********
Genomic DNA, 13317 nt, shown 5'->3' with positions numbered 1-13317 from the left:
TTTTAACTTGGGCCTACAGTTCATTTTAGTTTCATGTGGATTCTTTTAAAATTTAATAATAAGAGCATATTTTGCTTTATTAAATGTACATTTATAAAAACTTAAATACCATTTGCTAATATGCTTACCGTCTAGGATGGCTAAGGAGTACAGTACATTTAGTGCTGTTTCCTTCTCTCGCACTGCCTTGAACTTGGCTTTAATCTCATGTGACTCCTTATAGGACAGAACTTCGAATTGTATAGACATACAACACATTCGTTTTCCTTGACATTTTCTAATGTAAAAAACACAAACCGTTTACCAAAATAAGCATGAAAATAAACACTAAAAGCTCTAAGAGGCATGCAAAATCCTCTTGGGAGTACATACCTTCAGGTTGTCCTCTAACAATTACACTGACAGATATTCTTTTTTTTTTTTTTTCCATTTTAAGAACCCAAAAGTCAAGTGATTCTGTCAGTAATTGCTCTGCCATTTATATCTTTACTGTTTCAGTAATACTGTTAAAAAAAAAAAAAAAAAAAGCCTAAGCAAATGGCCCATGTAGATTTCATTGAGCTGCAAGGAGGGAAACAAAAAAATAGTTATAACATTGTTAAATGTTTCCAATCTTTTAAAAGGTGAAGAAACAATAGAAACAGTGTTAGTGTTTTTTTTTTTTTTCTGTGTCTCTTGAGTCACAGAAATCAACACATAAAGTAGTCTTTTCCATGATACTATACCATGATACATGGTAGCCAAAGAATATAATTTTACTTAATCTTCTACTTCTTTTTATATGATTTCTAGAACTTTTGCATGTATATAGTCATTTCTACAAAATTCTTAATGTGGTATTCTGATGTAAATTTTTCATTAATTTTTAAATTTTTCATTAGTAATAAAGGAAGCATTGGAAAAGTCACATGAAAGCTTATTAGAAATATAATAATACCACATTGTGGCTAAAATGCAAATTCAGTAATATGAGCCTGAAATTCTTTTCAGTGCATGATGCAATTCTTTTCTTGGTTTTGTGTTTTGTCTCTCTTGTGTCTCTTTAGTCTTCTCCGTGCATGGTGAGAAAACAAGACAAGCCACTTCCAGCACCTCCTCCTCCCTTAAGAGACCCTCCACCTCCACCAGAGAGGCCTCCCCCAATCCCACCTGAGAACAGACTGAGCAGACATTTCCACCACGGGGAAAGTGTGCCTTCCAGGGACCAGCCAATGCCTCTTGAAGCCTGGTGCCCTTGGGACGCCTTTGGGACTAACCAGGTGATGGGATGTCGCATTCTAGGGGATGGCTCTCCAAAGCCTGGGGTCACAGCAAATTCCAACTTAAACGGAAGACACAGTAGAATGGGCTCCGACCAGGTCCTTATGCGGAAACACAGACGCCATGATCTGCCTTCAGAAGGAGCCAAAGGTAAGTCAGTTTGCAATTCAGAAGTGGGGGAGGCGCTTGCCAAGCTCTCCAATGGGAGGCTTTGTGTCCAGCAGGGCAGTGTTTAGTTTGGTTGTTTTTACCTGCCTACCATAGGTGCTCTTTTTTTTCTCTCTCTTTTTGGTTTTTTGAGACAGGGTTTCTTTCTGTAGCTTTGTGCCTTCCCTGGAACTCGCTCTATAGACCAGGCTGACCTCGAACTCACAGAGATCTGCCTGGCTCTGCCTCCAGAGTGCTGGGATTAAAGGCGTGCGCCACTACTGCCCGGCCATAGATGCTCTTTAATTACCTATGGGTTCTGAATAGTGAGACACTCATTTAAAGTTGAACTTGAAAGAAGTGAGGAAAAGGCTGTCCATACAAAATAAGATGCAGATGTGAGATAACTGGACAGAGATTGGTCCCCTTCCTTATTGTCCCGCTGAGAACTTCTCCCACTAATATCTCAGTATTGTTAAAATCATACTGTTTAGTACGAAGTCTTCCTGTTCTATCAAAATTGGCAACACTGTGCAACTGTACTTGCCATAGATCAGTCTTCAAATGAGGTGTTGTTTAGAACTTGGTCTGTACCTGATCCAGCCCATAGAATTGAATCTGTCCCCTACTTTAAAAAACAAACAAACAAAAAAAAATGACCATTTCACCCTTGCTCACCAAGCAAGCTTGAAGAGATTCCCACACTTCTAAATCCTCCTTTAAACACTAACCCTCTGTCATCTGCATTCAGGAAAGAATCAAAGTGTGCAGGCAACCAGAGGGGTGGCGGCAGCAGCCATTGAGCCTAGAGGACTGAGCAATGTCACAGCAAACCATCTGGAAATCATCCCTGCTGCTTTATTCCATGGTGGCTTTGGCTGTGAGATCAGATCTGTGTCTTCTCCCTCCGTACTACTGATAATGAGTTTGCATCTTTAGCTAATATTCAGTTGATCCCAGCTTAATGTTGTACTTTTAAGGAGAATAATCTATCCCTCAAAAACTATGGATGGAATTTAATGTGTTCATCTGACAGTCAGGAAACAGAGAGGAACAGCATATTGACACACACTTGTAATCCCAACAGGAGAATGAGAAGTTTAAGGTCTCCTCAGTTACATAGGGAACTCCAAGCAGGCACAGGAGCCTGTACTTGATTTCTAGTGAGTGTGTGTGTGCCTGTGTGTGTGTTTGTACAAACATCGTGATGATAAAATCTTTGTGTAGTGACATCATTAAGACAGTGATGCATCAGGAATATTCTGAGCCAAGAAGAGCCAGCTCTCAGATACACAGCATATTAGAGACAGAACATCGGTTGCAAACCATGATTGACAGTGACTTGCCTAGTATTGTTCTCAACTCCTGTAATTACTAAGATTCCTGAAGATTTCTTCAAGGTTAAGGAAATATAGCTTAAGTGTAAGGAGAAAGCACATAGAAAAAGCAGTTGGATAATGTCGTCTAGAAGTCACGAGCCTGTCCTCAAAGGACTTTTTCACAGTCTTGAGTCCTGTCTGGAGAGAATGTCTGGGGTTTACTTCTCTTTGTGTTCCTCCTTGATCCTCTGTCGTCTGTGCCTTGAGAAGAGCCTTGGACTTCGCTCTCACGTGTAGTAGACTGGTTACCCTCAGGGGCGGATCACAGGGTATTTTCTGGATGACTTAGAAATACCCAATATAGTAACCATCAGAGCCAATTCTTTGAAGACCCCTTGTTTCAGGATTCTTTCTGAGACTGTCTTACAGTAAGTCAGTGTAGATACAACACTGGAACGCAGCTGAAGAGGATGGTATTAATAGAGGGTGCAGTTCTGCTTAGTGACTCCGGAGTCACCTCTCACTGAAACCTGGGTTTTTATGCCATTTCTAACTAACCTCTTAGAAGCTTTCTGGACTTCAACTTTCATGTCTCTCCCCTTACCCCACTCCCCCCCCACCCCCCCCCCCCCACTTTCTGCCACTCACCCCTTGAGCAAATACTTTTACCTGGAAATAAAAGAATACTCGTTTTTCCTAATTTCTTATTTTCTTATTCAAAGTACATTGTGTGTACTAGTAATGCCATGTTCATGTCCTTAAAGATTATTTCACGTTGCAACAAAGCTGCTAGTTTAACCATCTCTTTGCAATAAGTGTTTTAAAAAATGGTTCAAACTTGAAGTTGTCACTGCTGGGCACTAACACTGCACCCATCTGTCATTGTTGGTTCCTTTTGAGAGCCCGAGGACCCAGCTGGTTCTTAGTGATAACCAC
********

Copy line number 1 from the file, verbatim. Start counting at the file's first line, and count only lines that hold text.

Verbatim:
Genomic DNA, 13317 nt, shown 5'->3' with positions numbered 1-13317 from the left: